I go to Gamblers Anonymous on Tuesday. I'm sworn to secrecy, but you can imagine the scene—a church basement, folding chairs in a circle, coffee, and cookies. I tell them my name is Dave K, and that I've got a problem with slots. I can't drive past a casino without stopping. I steal from my wife. I'm lying, which gives me a jolt of energy, a great contrast to the lassitude of the pull-tabs. I could feel close to these people. They've got problems with slots too; the guy beside me says it's a disease with no cure.
We take turns reading a yellow pamphlet out loud. My page says, "What are some characteristics of a person who is a compulsive gambler? 1. Inability and unwillingness to accept reality. Hence the escape into the dream world of gambling." Reading out loud I realize that, in fact I have this problem, and—ambushed by this moment of true feeling—I confess it to the group. "That's what attracts me, the escape from reality."
Pull-tabs are legal because the state has an easy time regulating them. Cary Telefson says slots and video poker, to name two, are too easy to fix or chat on, so they're illegal. Pull-tabs also have a low-tech appeal. It's like eating peanuts—you just sit at the bar and pop them open, making a lot of trash and losing money. Pull-tabs leave residue, which is more satisfying than a video machine.
I drive to Roxbury Lanes and play tabs at a sterile Formica counter. I ask the woman for a beer, but she's only selling tabs. "My name's Dave," I say, giving her $15 for Oodles of Noodles. "Do people win here a lot?" She shrugs and looks past me. A dozen kids bowling scream and bicker by their lane. The woman is surprised to hear Washington has the biggest pull-tab market in the country. "Who do you think makes up all that stuff for the games?" I ask.
She thinks my question is rhetorical and answers, "I don't know. Who?"
I phone Stuart Entertainment, a multi-national pull-tab company in Iowa. Tim Stuart, the CEO, answers the phone. "The games are kind of a mirror of society," Tim tells me. "They mirror what's going on."
"What's going on?"
"It's 8:00 here," Tim says. "I've really got to go." Tim is meeting friends for a hunting trip. He tells me to call Deborah Shore at Trade Products in Lynnwood. "They're the biggest producer in the country"
"Okay," I answer. "I think I've heard of them."
I'm early for Gamblers Anonymous (which by now I'm calling GA), so I stop at the Kort Hause Tavern. I buy a burger and beer then play Rush Hour and Cherry Master until I'm broke. I hit seven winners, so losing all my money takes a while, and I miss the meeting. That's okay, since now I'm lying to the bartender, which feels just as good as lying at GA. "I've never played pull-tabs before," I tell her. "Do people win a lot here?"
"Oh, yeah. That's what keeps them coming back."
"I find it really exciting, thrilling even, pulling the tabs open."
"Oh yeah." She gives me a free beer, a schooner, now that I'm broke.
I drive 40 miles north on Highway 99, into Everett, playing pull-tabs at a dozen taverns. Trade Products is a dark silhouette behind me. The day has drained out the edge of the sky. The mountains fade, black against the flat horizon. It's wrong to drink and drive. I tell people lies and ask questions about pull-tabs. I'm looking for Red Hot 7s. Life seems more interesting driving around. Every tavern is the same. I don't like the men I meet. At each stop one of them plays a winning pull-tab—$25, $75, $200—and I think "Why don't they buy us all a round of drinks?" At Cheers on Pacific Highway the players leave spent tabs in piles on the floor, I like the residue, so I stay and watch basketball on TV.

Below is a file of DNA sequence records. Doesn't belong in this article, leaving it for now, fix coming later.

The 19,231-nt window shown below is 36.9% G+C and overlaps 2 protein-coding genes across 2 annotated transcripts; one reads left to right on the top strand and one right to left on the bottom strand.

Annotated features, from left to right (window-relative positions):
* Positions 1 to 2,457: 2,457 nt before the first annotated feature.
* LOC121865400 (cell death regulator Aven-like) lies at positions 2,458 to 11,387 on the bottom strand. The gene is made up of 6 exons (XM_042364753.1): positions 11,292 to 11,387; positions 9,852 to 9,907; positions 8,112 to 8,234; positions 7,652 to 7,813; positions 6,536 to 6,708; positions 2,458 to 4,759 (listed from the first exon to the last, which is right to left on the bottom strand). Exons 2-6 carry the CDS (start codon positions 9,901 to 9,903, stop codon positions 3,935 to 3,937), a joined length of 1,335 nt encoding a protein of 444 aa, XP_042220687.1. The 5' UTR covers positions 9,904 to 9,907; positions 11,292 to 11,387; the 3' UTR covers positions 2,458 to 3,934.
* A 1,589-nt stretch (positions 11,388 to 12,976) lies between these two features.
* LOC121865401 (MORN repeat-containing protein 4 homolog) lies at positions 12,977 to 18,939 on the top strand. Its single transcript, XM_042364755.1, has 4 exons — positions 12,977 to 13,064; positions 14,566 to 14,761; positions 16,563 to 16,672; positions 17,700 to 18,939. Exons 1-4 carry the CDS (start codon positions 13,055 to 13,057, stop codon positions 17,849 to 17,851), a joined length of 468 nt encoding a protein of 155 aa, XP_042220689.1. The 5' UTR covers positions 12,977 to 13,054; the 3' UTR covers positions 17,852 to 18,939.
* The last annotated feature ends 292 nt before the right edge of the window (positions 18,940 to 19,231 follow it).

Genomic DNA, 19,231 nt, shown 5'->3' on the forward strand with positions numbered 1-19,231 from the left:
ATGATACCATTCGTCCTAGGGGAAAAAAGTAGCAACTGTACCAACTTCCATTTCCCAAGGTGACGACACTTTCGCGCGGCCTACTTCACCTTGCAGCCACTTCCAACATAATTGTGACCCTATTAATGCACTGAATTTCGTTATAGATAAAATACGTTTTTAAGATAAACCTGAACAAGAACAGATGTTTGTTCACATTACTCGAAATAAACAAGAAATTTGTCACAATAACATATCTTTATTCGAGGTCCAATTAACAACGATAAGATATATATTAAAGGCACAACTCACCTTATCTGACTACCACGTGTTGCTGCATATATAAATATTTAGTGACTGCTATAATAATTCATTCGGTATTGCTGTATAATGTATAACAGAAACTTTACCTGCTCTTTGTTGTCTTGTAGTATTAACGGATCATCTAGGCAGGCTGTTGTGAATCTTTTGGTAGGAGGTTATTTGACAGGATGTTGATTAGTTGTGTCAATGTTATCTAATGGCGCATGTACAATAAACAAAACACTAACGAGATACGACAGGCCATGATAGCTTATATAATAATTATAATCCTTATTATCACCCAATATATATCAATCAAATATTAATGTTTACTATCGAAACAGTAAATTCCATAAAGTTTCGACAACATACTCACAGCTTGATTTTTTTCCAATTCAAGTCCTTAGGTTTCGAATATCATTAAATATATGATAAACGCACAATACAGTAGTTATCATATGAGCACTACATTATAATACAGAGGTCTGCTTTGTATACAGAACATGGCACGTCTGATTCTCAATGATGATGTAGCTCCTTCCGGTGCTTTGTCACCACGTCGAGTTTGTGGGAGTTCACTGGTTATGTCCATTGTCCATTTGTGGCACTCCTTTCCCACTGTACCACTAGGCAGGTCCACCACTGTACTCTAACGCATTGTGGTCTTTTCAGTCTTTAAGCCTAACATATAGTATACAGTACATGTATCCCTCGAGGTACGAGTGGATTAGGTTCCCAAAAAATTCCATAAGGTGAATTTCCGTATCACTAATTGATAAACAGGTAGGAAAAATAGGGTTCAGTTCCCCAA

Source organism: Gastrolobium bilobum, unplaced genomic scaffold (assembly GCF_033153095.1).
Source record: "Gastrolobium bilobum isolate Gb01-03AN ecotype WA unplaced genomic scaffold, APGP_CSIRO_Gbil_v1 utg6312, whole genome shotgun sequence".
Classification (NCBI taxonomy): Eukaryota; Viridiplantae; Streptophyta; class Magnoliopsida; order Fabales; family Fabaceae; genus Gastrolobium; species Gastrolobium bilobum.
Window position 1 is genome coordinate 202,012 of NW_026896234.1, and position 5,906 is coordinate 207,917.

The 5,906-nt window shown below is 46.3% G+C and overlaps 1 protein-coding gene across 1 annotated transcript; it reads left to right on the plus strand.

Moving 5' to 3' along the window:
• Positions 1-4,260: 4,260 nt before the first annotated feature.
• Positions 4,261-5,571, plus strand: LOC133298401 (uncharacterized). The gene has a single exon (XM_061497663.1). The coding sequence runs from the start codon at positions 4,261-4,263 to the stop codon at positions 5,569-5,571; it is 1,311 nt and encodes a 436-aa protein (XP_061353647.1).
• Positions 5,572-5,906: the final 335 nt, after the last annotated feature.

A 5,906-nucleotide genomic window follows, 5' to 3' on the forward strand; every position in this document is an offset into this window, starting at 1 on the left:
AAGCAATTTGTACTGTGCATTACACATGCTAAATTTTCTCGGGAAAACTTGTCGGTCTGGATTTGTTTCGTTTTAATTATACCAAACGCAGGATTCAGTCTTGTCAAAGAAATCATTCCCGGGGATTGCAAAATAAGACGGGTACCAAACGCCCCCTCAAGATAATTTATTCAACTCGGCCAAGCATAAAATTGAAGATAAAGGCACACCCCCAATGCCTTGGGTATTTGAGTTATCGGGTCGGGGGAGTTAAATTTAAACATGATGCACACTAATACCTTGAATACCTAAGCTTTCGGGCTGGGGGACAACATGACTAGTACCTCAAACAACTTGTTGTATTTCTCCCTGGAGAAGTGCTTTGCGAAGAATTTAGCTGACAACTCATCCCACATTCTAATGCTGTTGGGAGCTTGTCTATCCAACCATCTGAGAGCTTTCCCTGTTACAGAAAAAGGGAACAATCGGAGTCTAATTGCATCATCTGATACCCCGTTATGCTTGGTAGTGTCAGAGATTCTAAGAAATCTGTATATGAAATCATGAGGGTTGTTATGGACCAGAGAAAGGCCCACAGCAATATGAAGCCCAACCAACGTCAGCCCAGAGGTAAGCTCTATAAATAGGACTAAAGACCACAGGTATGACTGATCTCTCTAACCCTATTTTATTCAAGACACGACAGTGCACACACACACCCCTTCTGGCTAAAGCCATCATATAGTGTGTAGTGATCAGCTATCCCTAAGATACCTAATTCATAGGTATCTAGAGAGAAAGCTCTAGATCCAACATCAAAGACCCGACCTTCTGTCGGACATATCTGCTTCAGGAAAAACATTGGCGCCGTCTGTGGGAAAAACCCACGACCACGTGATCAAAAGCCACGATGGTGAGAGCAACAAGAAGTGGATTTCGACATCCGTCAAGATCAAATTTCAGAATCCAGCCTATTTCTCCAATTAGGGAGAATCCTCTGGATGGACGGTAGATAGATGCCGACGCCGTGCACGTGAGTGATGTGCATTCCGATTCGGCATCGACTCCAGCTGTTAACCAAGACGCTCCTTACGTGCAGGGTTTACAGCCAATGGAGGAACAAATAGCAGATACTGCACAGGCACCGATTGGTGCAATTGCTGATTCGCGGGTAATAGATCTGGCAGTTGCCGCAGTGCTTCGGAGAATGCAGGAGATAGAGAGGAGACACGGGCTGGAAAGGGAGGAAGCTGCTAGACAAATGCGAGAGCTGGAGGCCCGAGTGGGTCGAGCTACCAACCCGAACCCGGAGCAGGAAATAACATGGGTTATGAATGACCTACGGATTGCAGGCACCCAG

Page three of the Gamblers Anonymous pamphlet asks, What is the dream world of the compulsive gambler?... When compulsive gamblers succeed, they gamble to dream still greater dreams. When failing, they gamble in reckless desperation and the depths of their misery are fathomless as their dream world comes crashing down. Sadly, they will struggle back, dream more dreams and of course suffer more misery. No one can convince them that their great scheme will not someday come true. They believe they will, for without this dream world, life for them would not be tolerable.
Deborah Shore at Trade Products returns my call. She tells me I can't visit the factory—"There's nothing to see."
Disappointed, I ask, "But who makes up all that stuff for the games?"
Shore sighs. Then she's all business: "A lot of ideas come from tavern owners, or players like yourself. People will tell us, 'I'd love to see a ticket with tools or airplanes,' for example. Or it'll be seasonal. Right now we're working on Kris-Kross Kringle and Winter Wonderland. Then there's fads, like cigars or motorcycles. We might do peace symbols, or a Star Wars theme."
"But who actually makes the choices? I mean, is there a meeting, like with people?"
My question, or my tone, gives her pause. "There's a design team. Sometimes we just tell the art department you know, 'Cigars.'" It's late. We both should be going home. This is all she'll give me.
"But Deborah, is there anything you avoid?"
"We'll avoid current events like the OJ trial. We would never do the OJ trial"
I want to ask one more question—"Do you like the fantasy of it, the fantasy and escape?"—but Shore hangs up before I can ask it.
At the Locker Room, I escape into my dream world: I win $150 on a tab. I'm drinking Lucky Beer in cans and making up details for that Highway 99 scene. I buy drinks for everyone at the bar—that's about $20 for a dozen beers, plus a huge tip for Rick. I wonder how I'm going to lose the rest in one night. Rick warms up to me. "What's that you're writing?"
"An article about pull-tabs." Rick laughs. He thinks I'm a liar. Rick has Red Hot 7s, and I cash my soiled dollar winner. I buy $50 of Show Me the Money, and lose all but five. "Do people win here a lot?" I ask, drunk, rhetorical.
"Rick wins here a lot," the guy beside me says. I buy another $50 of tabs, and lose all of it. This guy beside me seems so interesting.
"My name's Dave," I say.
I buy Larry some pull-tabs. The floor is thick with them. Larry's tabs are all losers. He's drunk and inarticulate. "Ever win much here?" I ask.
His face is hard and flat, out-of-focus. I want to peel it back like a tab. "Yeah," I tell him, "me too."